Esports has come a long way since a decade ago. The elite pro behemoths of the past used to climb the ranks due to their sheer raw talent at the game, and they weren’t challenged for these spots because they held the secrets of high performance in the game.
Fast forward to 2020. The development of players is starting to happen faster and the ceiling of skill is rising higher. This is happening because our understanding of the core mechanics of a game is getting deeper, and we’re creating training schedules around that understanding. It’s no longer a secret that a few of the elite pro’s know; it’s everyone’s knowledge now. This means that the skill gap between different pro’s is getting smaller, the skill of the average player is higher, and the level of competition is getting harder.
But, if everyone has access to the deep game knowledge and training plans, and if the overall level of competition is getting more intense with smaller skill gaps between players, how am I going to compete? How am I going to gain a competitive advantage and make any progress towards my goals in esports?
Mental performance is fast becoming recognized as one of the key contributors to success in esports at all levels. That’s because esports, regardless of the game you play, is almost completely a mental game. Every action we take, every call out we make, every strat that we follow; everything is being processed and accomplished due to fast brain computing power.
Sure, the players you’re going up against may have trained as hard as you and may be at an equal skill, that doesn’t mean the game has to be a coinflip. By controlling what happens in your mind, you can take control of the variables that might negatively impact performance, including: rage and tilt, lack of focus, communication issues, distraction, nerves, anxiety, and how fast you can make decisions.
So, if you only have 24-hours until your next big competition or you’re trying out for a new team, here’s how you can use your mental game to help you perform in-game.
Firstly, become aware of your emotions and experience. When stress and fear hit us, it feels like it’s hitting our entire body and it starts to shut down our brain. If we can identify what we’re feeling, the experience no longer is this large, overwhelming feeling. Instead, we know EXACTLY what we’re dealing with and then the task of managing it becomes so much easier.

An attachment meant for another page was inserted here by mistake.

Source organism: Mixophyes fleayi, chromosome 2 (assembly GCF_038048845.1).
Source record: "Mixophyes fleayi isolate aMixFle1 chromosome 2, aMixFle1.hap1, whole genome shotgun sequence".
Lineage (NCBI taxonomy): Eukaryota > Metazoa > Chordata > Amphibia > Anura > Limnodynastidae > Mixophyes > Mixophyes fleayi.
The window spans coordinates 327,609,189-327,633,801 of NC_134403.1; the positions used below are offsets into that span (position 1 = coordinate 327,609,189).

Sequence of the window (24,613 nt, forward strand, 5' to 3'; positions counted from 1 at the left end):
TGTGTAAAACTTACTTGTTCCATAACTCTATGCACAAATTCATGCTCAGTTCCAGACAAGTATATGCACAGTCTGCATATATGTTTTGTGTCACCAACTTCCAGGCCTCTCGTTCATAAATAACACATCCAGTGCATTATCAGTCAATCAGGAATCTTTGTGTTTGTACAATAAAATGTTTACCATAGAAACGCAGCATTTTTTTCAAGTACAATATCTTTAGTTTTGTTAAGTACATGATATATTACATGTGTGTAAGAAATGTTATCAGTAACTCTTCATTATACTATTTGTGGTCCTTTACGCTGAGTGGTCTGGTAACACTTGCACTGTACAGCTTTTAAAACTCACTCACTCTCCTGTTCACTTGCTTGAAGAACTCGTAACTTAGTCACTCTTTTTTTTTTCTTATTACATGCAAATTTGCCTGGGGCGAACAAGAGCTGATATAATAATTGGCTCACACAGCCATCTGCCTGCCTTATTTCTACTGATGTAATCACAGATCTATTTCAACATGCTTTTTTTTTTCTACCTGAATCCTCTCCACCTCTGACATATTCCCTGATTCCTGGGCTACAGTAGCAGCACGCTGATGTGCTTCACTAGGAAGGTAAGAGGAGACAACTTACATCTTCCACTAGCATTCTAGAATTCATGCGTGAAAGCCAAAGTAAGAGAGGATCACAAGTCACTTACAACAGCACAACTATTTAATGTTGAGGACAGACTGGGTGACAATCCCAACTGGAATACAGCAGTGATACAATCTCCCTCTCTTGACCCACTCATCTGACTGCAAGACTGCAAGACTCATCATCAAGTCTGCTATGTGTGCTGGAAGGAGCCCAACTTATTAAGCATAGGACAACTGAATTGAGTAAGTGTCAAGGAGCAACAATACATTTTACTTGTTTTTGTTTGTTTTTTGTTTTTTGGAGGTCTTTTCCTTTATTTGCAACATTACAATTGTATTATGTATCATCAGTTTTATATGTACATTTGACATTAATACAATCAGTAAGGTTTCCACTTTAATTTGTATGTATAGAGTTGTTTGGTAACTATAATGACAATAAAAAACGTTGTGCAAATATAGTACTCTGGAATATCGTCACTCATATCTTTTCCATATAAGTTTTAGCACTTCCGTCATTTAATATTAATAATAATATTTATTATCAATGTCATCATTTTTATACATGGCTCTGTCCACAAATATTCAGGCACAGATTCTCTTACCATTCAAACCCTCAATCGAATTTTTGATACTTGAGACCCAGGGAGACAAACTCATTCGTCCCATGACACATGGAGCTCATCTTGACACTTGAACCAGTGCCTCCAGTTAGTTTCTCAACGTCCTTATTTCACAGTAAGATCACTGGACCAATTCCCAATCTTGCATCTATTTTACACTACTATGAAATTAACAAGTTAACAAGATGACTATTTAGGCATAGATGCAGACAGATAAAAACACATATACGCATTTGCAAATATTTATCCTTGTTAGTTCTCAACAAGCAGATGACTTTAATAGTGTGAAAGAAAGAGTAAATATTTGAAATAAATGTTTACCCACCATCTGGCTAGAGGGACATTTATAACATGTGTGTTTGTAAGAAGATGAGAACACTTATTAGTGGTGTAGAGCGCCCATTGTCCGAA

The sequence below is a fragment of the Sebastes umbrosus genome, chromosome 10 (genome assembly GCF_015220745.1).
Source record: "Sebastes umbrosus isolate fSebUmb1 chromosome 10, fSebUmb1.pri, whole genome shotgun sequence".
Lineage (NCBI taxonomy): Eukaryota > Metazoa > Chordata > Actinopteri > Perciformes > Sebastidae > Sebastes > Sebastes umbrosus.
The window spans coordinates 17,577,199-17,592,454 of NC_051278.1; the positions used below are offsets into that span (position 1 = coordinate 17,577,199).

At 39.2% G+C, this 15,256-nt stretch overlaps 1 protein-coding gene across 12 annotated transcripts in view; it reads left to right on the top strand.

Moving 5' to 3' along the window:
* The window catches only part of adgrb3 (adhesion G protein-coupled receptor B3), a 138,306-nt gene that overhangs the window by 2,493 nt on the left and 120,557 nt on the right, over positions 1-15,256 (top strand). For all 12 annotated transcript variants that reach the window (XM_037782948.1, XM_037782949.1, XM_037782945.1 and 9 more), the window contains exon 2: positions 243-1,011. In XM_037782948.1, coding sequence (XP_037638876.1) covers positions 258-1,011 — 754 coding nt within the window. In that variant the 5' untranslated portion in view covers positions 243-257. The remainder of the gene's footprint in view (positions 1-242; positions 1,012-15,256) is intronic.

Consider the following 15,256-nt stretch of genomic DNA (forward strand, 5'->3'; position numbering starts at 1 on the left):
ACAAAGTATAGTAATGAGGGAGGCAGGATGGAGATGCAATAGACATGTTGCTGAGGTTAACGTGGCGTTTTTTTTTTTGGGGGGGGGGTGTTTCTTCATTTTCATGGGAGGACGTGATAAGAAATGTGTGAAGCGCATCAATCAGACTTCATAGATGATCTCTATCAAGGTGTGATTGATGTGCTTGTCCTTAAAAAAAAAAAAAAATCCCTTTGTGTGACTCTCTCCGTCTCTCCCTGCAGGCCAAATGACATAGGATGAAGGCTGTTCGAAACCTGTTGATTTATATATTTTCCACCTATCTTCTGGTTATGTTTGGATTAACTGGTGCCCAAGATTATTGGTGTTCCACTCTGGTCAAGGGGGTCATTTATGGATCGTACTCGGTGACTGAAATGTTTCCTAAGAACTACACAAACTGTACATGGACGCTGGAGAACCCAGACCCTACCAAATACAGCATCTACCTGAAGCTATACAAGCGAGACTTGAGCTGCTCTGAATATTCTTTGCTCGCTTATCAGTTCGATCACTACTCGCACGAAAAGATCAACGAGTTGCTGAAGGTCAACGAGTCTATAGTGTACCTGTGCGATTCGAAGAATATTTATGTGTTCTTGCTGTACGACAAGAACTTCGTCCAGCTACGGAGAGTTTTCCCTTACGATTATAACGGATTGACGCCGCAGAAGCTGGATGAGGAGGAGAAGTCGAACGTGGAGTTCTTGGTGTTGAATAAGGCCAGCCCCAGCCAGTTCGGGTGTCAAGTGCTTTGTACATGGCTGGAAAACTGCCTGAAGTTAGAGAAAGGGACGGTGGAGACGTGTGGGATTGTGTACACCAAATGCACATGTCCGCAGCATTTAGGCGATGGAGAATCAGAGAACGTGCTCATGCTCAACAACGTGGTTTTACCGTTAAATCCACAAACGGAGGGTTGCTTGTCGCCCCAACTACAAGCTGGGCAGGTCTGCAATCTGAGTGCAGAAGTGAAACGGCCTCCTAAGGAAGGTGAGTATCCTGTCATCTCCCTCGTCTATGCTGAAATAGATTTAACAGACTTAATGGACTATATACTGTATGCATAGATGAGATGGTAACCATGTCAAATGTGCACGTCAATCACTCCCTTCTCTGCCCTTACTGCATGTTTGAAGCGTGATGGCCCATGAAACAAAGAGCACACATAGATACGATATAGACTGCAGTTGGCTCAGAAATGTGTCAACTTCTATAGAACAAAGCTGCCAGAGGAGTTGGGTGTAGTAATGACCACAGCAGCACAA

Secondly, you might be getting nervous, anxious, and scared about what’s coming up. These feelings aren’t going to help us a whole lot so we want to shift the way we’re thinking. Everytime you feel your heart start racing and the thoughts of “oh man I’m so nervous, this is going to be bad”, force yourself to say “I’m so hyped. This is going to be nuts!” What we’re aiming for is a shift of perception of your experience. We want to associate these feelings with excitement and hype rather than with nerves and fear.
Next, feed your mind with constructive thoughts. Chances are, when you’re going into something that you’re not comfortable with, you begin to question if you’re even good enough, start wondering if you’re going to make a fool of yourself, and feel like overall you just don’t have what it takes.
If this is you, don’t worry! It’s absolutely 100% completely normal to feel it - I even experience it; we all do. The good news is, we can do something about it. When you’re thinking these negative thoughts, start forcing yourself to give compliments to yourself. Even if you don’t believe the compliments at first, you’re interrupting the negative thoughts with something positive. Overtime, these positive interruptions become your default setting and when you start getting nervous, you start pumping yourself with confidence.
Finally, remember to breathe. When you’re on stage, in match, or loading in, you may start feeling those nerves creep in. When that happens, your brain is going to start shutting down and causing mistakes. But, you can calm your body down with simple breathing techniques. Take a deeeeeeeeep breath in and slowly exhale. All you have to do is simply do this 4 or 5 times and then get your head back in the game. You know what, you can think of breathing as a way to hijack your nervous system. When you learn to breathe, you’re also learning how to calm down all those other systems that are going haywire because, conveniently, they’re all linked together! So, if you control one, you control them all.